Enough signatures have been collected to put the financing of the expansion of the Rushmore Plaza Civic Center to a citywide vote in March, Rapid City Mayor Sam Kooiker said this week.
More than 2,700 petition signatures will be presented to City Finance Director Pauline Sumption on Monday morning. The total number of signatures required was estimated at 2,061, which is five percent of registered voters, including the recent annexation of the Countryside area.
Kooiker, who estimated he personally collected about 400 signatures, said he was pleased that the City Council's decision to approve $180 million in bonds for a new civic center arena will be put to a public vote.
The bonds will be backed by the city Vision Fund, which comes from an existing half-cent sales tax. In the 2014 fiscal year, the fund delivered about $12 million to the city.
The city has positioned itself to cover repaying the bonds by combining the Vision Fund with its sales-tax counterpart, the Capital Improvement Program, which also comes from an existing half-cent sales tax and delivered another roughly $12 million in funds for the city.
Although the two funds are now one, both will be accounted for separately, according to the city.
The people should have a chance to weigh in anytime there's a project with this much money involved, Kooiker said. He added that a public vote will increase discussion on the projects and provide a platform for people who support the project, himself included, to explain why it is so important.
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He said he thinks it will pass once the merits of the project are better explained to the public.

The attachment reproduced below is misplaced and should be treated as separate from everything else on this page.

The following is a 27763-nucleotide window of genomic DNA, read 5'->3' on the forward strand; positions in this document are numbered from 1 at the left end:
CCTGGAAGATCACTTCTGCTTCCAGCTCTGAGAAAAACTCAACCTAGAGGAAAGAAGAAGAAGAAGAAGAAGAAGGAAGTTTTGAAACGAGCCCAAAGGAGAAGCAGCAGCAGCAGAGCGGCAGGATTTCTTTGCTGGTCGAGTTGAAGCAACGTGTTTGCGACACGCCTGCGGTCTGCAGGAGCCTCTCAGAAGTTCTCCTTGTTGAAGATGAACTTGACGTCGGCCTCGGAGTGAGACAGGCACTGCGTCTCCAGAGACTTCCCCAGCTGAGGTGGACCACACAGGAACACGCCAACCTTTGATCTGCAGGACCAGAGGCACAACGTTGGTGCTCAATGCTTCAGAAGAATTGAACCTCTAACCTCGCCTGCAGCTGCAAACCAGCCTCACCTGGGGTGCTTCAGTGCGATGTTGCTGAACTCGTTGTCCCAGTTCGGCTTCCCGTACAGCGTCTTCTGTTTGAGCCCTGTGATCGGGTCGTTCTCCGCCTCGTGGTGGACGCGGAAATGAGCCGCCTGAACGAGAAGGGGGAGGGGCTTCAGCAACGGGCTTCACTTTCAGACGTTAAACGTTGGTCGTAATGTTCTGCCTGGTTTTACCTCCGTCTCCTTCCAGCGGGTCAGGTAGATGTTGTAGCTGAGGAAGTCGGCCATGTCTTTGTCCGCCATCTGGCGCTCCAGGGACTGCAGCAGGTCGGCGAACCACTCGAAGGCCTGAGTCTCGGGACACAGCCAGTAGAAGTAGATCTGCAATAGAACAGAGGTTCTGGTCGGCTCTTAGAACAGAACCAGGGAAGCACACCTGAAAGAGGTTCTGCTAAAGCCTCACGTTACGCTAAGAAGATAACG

Kooiker said he found it easy to gather signatures because just about everyone he encountered thought a public vote would be in Rapid City's best interest.
"Everyone on both sides wants this vote," he said.
"People have asked me if I think this project is too big," he said. "I tell them, 'Yes, it's too big for today, but it's not too big for tomorrow.' This is an investment in the future."
The $180 million in bonds the city would seek would be repaid entirely with local sales tax money. With interest, it could cost up to $420 million over 30 years, depending on what interest rate is secured on the bonds, according to the City Finance Office. The project would be the most expensive in Rapid City history.
Kooiker pointed out the money that will be used was originally a one-cent sales tax that paid for the Barnett center. Now it's only a half-cent and will be used to build a new arena, which he said is much better than trying to patch up the current arena to meet all of today's standards.
"Patching up the center would be like trying to remodel an entire home while you're living in it."